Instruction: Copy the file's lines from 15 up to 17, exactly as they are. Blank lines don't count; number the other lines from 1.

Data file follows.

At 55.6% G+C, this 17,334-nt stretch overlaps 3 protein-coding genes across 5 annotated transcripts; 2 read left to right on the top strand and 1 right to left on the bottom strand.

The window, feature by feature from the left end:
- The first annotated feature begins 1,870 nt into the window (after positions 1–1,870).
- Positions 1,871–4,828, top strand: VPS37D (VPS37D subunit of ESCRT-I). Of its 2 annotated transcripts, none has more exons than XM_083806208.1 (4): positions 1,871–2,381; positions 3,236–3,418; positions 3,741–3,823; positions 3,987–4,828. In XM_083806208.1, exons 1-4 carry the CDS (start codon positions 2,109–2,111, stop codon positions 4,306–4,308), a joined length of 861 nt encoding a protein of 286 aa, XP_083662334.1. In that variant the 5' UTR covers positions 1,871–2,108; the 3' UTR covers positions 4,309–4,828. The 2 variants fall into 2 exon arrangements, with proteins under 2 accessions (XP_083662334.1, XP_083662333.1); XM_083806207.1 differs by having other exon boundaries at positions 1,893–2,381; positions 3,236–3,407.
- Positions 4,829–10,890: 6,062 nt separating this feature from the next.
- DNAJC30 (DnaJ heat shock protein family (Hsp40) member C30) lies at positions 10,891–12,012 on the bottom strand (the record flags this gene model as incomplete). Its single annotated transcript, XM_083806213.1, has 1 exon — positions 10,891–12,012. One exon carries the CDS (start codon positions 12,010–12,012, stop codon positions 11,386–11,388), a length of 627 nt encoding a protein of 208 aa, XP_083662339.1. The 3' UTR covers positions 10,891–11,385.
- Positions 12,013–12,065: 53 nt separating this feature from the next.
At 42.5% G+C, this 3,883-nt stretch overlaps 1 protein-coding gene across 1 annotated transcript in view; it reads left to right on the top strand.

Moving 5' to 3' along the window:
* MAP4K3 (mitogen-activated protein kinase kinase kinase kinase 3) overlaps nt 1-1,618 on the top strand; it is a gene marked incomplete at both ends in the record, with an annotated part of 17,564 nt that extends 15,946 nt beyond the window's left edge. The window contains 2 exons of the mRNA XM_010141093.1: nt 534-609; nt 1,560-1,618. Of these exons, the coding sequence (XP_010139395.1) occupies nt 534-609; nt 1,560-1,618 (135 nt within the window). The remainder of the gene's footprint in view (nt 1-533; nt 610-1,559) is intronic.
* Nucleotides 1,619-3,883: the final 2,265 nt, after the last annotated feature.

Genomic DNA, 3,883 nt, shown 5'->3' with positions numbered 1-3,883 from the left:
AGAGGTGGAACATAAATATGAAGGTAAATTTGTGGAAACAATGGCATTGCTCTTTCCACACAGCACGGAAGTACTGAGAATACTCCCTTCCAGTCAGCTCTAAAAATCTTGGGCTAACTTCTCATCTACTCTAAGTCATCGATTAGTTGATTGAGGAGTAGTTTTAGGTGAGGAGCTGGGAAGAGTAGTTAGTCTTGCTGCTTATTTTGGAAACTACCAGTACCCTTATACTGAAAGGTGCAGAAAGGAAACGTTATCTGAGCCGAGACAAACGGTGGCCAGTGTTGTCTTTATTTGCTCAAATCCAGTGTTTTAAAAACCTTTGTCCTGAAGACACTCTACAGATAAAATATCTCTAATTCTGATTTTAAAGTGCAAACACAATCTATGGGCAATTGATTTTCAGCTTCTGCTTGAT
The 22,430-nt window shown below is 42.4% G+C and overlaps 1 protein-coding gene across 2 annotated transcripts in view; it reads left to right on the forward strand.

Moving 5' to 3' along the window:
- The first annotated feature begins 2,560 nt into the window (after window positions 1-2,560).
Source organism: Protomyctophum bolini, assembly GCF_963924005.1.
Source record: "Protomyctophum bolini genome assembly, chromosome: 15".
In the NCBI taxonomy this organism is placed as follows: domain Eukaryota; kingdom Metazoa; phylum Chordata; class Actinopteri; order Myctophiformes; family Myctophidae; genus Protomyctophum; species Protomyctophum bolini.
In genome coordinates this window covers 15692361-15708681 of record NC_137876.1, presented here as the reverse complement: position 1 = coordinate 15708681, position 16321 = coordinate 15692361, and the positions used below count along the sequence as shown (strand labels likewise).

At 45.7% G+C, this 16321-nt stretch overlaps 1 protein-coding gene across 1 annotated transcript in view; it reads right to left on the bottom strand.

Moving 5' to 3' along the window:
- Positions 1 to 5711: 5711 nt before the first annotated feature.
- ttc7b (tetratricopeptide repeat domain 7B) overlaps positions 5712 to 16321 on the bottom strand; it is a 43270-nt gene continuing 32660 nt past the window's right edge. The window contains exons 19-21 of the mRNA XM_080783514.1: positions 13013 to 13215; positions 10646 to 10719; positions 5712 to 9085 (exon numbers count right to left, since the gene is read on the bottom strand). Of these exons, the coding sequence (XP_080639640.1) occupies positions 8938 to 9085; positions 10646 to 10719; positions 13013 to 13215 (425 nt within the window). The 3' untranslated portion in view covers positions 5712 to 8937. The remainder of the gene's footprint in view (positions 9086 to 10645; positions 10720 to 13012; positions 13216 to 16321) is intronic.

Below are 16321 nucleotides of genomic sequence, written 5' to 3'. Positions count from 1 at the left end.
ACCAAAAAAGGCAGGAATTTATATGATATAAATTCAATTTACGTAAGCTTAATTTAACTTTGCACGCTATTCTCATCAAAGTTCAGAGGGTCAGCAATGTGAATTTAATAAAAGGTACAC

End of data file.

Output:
Moving 5' to 3' along the window:
- The first annotated feature begins 2,560 nt into the window (after window positions 1-2,560).
Source organism: Protomyctophum bolini, assembly GCF_963924005.1.